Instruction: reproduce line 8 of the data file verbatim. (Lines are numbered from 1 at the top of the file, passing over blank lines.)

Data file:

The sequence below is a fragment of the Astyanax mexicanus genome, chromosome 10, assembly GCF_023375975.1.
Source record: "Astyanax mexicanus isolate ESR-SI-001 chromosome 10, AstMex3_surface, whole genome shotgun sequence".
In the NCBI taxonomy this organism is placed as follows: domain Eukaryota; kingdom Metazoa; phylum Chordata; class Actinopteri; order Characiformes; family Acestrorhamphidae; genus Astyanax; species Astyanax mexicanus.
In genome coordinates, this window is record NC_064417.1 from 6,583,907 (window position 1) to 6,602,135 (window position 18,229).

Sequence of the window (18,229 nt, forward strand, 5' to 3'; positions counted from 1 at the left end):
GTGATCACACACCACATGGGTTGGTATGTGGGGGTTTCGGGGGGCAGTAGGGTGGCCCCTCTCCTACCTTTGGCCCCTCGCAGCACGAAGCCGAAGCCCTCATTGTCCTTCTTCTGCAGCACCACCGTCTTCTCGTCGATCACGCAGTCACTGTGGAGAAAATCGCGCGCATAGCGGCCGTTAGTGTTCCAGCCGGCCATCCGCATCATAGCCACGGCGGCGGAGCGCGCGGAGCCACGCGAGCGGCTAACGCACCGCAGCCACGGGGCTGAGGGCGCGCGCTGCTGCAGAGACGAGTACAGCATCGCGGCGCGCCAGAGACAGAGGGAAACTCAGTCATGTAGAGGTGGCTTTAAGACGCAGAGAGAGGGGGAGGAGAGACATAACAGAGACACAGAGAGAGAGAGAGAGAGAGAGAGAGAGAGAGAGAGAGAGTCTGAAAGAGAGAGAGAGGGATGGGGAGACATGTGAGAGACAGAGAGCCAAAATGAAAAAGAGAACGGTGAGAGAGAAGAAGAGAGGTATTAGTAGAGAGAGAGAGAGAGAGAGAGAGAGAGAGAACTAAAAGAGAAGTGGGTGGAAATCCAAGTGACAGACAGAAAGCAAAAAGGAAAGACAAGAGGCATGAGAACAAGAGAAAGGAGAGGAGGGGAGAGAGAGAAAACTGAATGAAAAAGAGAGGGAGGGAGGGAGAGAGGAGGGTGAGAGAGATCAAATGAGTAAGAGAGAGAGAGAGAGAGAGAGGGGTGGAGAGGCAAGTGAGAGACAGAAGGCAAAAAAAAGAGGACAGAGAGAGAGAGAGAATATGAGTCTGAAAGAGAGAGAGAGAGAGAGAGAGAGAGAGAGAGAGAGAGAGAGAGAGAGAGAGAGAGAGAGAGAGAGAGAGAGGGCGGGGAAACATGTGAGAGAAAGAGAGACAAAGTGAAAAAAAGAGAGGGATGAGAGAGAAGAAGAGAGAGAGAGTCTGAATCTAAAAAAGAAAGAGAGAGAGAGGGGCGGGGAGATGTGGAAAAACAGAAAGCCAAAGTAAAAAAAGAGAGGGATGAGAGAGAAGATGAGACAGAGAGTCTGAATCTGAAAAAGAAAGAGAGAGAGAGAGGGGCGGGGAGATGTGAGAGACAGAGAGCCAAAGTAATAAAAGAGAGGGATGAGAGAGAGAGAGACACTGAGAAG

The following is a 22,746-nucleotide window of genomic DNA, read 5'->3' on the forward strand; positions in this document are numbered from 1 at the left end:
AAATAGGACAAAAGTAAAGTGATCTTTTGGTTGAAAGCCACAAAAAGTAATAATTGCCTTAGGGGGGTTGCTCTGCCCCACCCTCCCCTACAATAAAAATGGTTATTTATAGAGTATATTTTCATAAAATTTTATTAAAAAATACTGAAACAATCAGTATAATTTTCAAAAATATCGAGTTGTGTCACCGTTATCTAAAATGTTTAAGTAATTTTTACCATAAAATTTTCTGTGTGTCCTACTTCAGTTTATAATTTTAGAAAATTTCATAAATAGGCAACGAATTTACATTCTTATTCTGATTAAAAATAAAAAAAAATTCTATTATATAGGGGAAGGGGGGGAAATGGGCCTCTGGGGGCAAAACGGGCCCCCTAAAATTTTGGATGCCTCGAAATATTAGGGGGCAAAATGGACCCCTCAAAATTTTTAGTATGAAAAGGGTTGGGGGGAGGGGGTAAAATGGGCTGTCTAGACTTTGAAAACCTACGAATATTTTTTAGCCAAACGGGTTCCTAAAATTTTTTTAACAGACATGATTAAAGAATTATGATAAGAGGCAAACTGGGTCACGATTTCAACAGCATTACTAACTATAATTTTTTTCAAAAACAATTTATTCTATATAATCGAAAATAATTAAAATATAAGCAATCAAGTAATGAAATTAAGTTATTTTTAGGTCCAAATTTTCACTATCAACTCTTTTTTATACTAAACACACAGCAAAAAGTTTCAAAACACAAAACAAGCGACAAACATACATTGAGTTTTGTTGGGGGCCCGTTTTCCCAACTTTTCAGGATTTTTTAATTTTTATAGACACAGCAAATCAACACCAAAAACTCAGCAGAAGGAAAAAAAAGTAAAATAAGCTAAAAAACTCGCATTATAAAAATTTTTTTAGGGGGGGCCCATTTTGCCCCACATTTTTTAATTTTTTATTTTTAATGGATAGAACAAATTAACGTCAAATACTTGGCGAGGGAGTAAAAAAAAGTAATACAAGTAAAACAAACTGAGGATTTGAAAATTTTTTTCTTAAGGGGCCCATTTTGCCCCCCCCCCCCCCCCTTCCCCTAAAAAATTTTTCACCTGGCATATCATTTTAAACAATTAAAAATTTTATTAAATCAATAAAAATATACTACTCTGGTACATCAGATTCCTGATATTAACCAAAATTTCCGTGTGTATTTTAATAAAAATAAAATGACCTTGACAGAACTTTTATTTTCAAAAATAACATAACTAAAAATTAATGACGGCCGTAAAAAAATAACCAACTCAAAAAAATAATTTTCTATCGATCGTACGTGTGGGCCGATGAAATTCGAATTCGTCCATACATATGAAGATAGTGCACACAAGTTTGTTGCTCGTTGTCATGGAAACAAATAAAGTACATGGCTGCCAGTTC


AAATAGGACAAAAGTAAAGTGATCTTTTGGTTGAAAGCCACAAAAAGTAATAATTGCCTTAGGGGGGTTGCTCTGCCCCACCCTCCCCTACAATAAAAATGGTTATTTATAGAGTATATTTTCATAAAATTTTATTAAAAAATACTGAAACAATCAGTATAATTTTCAAAAATATCGAGTTGTGTCACCGTTATCTAAAATGTTTAAGTAATTTTTACCATAAAATTTTCTGTGTGTCCTACTTCAGTTTATAATTTTAGAAAATTTCATAAATAGGCAACGAATTTACATTCTTATTCTGATTAAAAATAAAAAAAAATTCTATTATATAGGGGAAGGGGGGGAAATGGGCCTCTGGGGGCAAAACGGGCCCCCTAAAATTTTGGATGCCTCGAAATATTAGGGGGCAAAATGGACCCCTCAAAATTTTTAGTATGAAAAGGGTTGGGGGGAGGGGGTAAAATGGGCTGTCTAGACTTTGAAAACCTACGAATATTTTTTAGCCAAACGGGTTCCTAAAATTTTTTTAACAGACATGATTAAAGAATTATGATAAGAGGCAAACTGGGTCACGATTTCAACAGCATTACTAACTATAATTTTTTTCAAAAACAATTTATTCTATATAATCGAAAATAATTAAAATATAAGCAATCAAGTAATGAAATTAAGTTATTTTTAGGTCCAAATTTTCACTATCAACTCTTTTTTATACTAAACACACAGCAAAAAGTTTCAAAACACAAAACAAGCGACAAACATACATTGAGTTTTGTTGGGGGCCCGTTTTCCCAACTTTTCAGGATTTTTTAATTTTTATAGACACAGCAAATCAACACCAAAAACTCAGCAGAAGGAAAAAAAAGTAAAATAAGCTAAAAAACTCGCATTATAAAAATTTTTTTAGGGGGGGCCCATTTTGCCCCACATTTTTTAATTTTTTATTTTTAATGGATAGAACAAATTAACGTCAAATACTTGGCGAGGGAGTAAAAAAAAGTAATACAAGTAAAACAAACTGAGGATTTGAAAATTTTTTTCTTAAGGGGCCCATTTTGCCCCCCCCCCCCCCCCTTCCCCTAAAAAATTTTTCACCTGGCATATCATTTTAAACAATTAAAAATTTTATTAAATCAATAAAAATATACTACTCTGGTACATCAGATTCCTGATATTAACCAAAATTTCCGTGTGTATTTTAATAAAAATAAAATGACCTTGACAGAACTTTTATTTTCAAAAATAACATAACTAAAAATTAATGACGGCCGTAAAAAAATAACCAACTCAAAAAAATAATTTTCTATCGATCGTACGTGTGGGCCGATGAAATTCGAATTCGTCCATACATATGAAGATAGTGCACACAAGTTTGTTGCTCGTTGTCATGGAAACAAATAAAGTACATGGCTGCCAGTTC